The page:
No Religion is an Island
Sermon by Stephanie Gannon, Summer Minister.
A little over 50 years ago, Rabbi Abraham Joshua Heschel gave his famous talk "No Religion is an Island" at Union Theological Seminary in New York City. Still highly relevant today, it was a plea for religious groups to come together across their theological divides to join forces in the cause of justice. Rabbi Heschel was a great model for this kind of interfaith work, having marched side by side with Martin Luther King, Jr. at Selma and been one of the leading voices in the Civil Rights Movement.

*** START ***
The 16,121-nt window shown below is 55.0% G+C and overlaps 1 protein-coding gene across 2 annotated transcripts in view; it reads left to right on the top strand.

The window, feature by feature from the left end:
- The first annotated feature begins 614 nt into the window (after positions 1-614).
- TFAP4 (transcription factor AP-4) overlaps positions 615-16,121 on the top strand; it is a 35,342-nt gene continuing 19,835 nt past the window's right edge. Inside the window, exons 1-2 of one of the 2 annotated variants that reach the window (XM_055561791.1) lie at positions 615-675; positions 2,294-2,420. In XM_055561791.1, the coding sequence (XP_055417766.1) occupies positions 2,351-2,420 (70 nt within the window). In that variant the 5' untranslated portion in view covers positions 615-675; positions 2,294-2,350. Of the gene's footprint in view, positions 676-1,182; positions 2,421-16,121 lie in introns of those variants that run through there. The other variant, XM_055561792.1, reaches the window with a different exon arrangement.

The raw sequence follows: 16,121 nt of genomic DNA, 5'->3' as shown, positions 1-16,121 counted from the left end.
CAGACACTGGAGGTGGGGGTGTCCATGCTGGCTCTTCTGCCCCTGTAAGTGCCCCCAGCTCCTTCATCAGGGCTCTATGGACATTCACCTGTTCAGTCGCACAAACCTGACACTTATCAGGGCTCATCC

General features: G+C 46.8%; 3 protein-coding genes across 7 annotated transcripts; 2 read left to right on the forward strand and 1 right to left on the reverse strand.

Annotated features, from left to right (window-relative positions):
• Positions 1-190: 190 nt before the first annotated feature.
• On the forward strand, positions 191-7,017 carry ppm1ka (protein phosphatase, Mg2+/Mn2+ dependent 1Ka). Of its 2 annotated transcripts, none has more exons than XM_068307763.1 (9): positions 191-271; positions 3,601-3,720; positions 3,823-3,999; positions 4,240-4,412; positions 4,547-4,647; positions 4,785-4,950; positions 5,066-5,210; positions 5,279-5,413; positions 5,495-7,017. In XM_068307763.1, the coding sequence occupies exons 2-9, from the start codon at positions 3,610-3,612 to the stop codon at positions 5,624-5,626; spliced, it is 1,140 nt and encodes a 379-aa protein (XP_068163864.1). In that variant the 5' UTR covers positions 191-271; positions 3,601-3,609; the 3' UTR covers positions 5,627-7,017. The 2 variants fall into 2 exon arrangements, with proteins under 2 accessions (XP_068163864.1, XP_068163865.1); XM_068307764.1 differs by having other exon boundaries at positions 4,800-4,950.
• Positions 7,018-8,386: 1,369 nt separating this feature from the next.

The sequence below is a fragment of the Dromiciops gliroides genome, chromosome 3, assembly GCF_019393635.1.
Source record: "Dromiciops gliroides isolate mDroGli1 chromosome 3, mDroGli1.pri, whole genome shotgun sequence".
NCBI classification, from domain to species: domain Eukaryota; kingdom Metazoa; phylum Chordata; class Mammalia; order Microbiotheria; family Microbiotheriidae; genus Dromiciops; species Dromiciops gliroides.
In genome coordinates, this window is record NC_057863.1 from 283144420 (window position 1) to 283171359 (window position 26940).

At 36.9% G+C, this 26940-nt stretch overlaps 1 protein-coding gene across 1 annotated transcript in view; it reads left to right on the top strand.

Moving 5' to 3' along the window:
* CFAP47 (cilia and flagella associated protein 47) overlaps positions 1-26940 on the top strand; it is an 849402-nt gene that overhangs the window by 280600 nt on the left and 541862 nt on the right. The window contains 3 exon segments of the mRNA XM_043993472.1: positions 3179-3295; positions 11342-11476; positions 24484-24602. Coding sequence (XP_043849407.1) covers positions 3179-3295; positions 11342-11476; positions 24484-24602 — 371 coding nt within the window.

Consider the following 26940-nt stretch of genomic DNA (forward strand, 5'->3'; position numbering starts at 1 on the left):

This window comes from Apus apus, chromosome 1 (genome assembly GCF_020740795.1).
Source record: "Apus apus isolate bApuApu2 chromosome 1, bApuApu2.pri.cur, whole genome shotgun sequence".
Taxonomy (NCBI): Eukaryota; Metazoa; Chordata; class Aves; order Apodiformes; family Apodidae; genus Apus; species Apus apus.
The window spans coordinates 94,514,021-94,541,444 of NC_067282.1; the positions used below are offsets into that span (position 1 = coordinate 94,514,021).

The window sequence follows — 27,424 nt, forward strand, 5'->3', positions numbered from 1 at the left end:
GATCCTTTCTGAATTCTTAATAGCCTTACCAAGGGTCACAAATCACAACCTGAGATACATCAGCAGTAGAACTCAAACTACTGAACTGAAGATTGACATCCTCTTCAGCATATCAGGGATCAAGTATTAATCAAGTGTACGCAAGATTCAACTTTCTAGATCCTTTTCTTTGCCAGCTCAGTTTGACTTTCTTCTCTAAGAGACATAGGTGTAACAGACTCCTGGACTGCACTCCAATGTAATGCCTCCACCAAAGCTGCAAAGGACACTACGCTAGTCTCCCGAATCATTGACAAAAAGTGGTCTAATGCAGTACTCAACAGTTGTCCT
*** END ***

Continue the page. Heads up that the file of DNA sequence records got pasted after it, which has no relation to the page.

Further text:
If you're like me, you may be feeling overwhelmed by all of the heartbreaking news this week. How to respond? How to respond religiously? Heschel comes directly out of the great tradition of the Hebrew prophets and Psalms, and one of the most-quoted lines from his writings is, "A person cannot be religious and indifferent to other human beings' plight and suffering." Rather than calling you to action, I hope in this week's sermon to invite you into that place of deep sorrow and lament, but also of anger, found in the book of Lamentations. Building bridges between our divisions requires first that we move from a place of compassion and love. As we worship together this week, let us express our tears for this broken world of ours.